Craig Finn is explaining his m.o. “In hardcore circles, there’s a T-shirt that says ‘Straightedge Till Death,’ ” says Finn, singer and rhythm guitarist for new Brooklyn rock quartet the Hold Steady. “And there’s another one that says ‘Straightedge Till Prom,’ because most of the people in hardcore are still underage. So I think of [what I write] as post-prom straightedge songs.”
Finn has been donning this particular tux for nearly a decade, penning wordy tales of gnarly nightlife lowlifes, first with Minneapolis pile drivers Lifter Puller and now with the Hold Steady. Accompanied by fellow Lifter Tad Kuebler on lead guitar, bassist Galen Polivka, and drummer Judd Counsell, Finn still writes lyrics like “Pills and powders baby, powders and pills/We spent the night last night in Beverly Hills/There was this chick that looked like Beverly Sills/We got killed” (“The Swish”). And he still delivers them onstage like your 10th-grade shop teacher gone off his meds while the band bashes away behind him.
Lifter Puller’s final proper album, 2000’s Fiestas + Fiascos (last year’s Soft Rock collected nearly everything else the band recorded), was a half-hour epic of deceit, wanton drug abuse, and murder set against a backdrop of nightclubs and raves. But Finn hopes to make the moral tone of his seedy tales a bit more explicit this time around. “I’m trying to keep things more positive—I don’t want it just to be ‘party, party, party.’ People should know I’m not advocating anything.”
“I remember three kids on Ecstasy came up to Craig one night in Minneapolis,” says Kuebler, “going, ‘Look, we’re all fucked up!’ And Craig was like, ‘Dude, don’t you have to work in the morning?’ I always thought of that album as an example of how not to behave.”
The Hold Steady came together last fall when Finn, who’d moved to Brooklyn following Lifter Puller’s late-2000 breakup, was asked by friends from the comedy troupe Mr. Ass to be their Paul Shaffer. “Like, if there was a Vietnam skit, the band would go into ‘White Rabbit,’ ” says Finn. He enlisted Kuebler, who’d recently moved to Brooklyn after a stint in the Minneapolis band Song of Zarathustra, and Counsell and Polivka, formerly the rhythm section of Milwaukee-to-Minneapolis-to-New York transplants Punchdrunk. “We’d be learning covers, like ‘Shout at the Devil,’ and Tad was like, ‘Oh, you play it like this.’ We all came up on classic rock, so it gave us a really good basis as a band.”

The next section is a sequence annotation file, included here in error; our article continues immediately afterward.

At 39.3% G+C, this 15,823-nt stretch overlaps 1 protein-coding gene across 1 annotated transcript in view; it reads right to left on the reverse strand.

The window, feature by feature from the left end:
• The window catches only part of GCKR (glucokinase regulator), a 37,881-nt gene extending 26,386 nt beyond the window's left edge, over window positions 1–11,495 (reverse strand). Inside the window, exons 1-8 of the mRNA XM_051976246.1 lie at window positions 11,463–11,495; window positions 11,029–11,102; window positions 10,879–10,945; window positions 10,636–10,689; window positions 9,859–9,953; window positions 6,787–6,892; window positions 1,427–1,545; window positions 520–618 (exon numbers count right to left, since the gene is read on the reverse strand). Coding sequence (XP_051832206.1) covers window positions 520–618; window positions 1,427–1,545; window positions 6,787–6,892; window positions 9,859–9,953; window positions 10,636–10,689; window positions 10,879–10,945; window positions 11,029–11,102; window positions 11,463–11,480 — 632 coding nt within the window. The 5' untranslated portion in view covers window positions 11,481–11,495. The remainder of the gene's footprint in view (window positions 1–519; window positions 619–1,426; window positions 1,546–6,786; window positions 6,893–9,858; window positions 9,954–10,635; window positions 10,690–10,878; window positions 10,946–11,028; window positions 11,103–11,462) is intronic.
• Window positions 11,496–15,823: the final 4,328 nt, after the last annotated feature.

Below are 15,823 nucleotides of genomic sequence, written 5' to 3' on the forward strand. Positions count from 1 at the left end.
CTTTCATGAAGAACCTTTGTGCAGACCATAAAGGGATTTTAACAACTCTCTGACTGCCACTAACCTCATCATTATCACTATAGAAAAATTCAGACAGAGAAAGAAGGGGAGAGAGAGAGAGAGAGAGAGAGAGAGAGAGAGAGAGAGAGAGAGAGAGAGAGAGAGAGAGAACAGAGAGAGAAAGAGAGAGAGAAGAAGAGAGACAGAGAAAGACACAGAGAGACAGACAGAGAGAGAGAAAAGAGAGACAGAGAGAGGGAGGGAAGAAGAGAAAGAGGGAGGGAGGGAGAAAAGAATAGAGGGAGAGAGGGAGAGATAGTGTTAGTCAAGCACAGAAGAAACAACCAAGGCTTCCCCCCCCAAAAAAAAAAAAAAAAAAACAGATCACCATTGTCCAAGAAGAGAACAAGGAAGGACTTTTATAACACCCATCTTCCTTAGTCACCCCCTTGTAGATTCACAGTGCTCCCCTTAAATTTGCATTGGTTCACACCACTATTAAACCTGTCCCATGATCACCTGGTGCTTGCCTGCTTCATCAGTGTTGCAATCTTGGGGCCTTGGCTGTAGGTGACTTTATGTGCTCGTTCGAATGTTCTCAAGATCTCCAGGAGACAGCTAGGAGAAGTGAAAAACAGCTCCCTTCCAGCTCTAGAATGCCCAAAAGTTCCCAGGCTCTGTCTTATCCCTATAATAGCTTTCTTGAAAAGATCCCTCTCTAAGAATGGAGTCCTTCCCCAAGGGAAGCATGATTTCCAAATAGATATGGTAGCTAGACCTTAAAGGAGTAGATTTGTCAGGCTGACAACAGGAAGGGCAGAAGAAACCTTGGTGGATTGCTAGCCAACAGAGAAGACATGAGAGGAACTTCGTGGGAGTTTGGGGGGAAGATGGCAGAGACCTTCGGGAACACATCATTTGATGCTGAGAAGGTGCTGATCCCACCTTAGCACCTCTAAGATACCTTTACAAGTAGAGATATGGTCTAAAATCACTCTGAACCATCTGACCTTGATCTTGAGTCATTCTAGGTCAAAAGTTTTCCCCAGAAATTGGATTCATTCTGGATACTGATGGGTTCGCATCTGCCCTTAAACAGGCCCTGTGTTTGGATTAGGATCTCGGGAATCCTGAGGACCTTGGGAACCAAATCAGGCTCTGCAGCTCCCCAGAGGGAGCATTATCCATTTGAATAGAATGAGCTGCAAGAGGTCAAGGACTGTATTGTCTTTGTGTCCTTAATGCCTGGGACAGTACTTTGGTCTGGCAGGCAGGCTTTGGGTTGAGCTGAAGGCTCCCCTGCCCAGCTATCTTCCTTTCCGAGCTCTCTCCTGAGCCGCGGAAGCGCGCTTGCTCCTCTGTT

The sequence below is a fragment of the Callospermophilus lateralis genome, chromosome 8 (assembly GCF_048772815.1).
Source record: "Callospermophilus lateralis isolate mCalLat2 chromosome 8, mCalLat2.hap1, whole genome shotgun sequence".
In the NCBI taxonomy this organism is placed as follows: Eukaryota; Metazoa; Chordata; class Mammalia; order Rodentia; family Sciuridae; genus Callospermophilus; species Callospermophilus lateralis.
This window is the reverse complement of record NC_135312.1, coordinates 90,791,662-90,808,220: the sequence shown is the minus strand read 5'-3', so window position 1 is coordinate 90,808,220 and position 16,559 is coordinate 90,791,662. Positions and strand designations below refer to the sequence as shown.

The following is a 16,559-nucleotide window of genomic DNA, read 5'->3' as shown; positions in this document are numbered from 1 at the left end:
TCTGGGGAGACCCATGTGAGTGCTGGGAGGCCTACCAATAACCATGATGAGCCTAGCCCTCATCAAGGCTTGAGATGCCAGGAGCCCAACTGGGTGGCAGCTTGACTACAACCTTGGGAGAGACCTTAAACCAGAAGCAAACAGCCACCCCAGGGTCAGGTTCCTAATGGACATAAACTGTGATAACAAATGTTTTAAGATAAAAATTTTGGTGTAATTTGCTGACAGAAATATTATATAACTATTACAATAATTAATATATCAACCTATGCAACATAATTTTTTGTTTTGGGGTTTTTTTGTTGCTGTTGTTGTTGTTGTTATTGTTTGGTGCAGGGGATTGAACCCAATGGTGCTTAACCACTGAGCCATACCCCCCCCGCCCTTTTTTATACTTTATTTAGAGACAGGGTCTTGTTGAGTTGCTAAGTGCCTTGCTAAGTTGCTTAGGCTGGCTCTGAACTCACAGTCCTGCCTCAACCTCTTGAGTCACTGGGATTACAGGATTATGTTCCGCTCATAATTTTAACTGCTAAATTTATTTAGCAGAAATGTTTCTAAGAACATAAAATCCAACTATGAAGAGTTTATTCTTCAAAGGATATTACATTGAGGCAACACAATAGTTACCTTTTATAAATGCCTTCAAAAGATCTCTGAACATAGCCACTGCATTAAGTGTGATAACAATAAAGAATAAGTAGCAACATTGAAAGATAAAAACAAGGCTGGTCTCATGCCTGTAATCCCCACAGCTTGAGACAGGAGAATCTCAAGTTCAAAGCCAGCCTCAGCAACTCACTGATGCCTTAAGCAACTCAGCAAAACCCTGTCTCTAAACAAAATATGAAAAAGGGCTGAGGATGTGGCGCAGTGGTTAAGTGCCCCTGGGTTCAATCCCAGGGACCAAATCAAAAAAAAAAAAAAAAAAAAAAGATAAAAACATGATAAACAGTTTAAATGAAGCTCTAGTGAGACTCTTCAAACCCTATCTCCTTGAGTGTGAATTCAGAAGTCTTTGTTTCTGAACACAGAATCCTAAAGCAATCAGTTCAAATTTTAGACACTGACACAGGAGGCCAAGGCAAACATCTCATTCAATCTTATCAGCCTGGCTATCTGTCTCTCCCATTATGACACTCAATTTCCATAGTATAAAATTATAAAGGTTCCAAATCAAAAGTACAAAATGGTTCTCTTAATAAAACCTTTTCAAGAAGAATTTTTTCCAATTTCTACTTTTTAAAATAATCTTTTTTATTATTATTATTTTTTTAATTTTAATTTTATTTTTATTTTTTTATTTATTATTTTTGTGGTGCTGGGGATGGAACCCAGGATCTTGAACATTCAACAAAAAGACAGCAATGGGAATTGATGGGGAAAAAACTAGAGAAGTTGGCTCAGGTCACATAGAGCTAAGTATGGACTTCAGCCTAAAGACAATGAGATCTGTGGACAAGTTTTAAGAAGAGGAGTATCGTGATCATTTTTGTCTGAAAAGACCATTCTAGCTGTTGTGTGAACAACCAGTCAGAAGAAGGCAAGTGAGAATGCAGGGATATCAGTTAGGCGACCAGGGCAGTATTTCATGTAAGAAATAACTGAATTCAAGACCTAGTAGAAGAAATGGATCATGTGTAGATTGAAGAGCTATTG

That classic-rock feel pervades the Hold Steady’s material. Counsell is a more dramatic, less groove-oriented drummer than LP’s Dan Monick, and the Hold Steady move more deliberately, winding the musical tension tighter. The songs are also structurally looser. “We’ve recorded six songs fairly recently, and in total they’re three minutes shorter than all of Fiestas, which has 12 songs,” says Finn. “It’s less claustrophobic. With Lifter Puller it would be like, ‘This happens twice, that happens three times,’ but with the Hold Steady, it’s more like, ‘OK, when I stop singing, play a guitar solo.’ So,” he smiles, “this band has much more of a chance of bombing.”
“Let’s do that,” says Polivka with a grin. “If we’re gonna fail, let’s do it completely.”